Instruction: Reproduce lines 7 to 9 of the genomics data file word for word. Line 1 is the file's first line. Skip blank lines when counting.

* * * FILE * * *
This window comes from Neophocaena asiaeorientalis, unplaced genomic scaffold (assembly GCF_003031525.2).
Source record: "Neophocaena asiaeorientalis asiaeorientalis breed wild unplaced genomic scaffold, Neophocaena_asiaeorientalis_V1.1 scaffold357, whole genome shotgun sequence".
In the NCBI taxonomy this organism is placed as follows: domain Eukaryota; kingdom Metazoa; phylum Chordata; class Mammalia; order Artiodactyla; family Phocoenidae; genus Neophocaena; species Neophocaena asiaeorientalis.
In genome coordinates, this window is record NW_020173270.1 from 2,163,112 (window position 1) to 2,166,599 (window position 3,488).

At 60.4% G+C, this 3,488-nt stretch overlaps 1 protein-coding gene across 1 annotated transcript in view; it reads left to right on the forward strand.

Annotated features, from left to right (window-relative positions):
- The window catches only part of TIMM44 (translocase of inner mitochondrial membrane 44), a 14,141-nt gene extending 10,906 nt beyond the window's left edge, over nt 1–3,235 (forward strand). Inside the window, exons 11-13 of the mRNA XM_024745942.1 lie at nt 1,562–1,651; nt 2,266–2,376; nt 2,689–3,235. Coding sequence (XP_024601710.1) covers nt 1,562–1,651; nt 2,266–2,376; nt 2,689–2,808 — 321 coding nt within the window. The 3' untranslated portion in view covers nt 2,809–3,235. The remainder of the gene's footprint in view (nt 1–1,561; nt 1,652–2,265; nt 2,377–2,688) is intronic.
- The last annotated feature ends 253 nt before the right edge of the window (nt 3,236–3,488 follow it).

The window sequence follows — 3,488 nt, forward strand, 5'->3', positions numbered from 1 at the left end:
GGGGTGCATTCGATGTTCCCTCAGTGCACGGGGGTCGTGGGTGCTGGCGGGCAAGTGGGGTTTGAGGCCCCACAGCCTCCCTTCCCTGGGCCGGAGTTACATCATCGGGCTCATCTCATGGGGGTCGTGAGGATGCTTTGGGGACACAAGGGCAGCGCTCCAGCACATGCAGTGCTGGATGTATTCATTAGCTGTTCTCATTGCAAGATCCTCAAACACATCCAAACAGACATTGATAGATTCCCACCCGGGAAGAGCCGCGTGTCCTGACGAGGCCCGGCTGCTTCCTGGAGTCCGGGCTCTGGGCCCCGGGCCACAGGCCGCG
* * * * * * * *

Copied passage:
- The window catches only part of TIMM44 (translocase of inner mitochondrial membrane 44), a 14,141-nt gene extending 10,906 nt beyond the window's left edge, over nt 1–3,235 (forward strand). Inside the window, exons 11-13 of the mRNA XM_024745942.1 lie at nt 1,562–1,651; nt 2,266–2,376; nt 2,689–3,235. Coding sequence (XP_024601710.1) covers nt 1,562–1,651; nt 2,266–2,376; nt 2,689–2,808 — 321 coding nt within the window. The 3' untranslated portion in view covers nt 2,809–3,235. The remainder of the gene's footprint in view (nt 1–1,561; nt 1,652–2,265; nt 2,377–2,688) is intronic.
- The last annotated feature ends 253 nt before the right edge of the window (nt 3,236–3,488 follow it).

The window sequence follows — 3,488 nt, forward strand, 5'->3', positions numbered from 1 at the left end: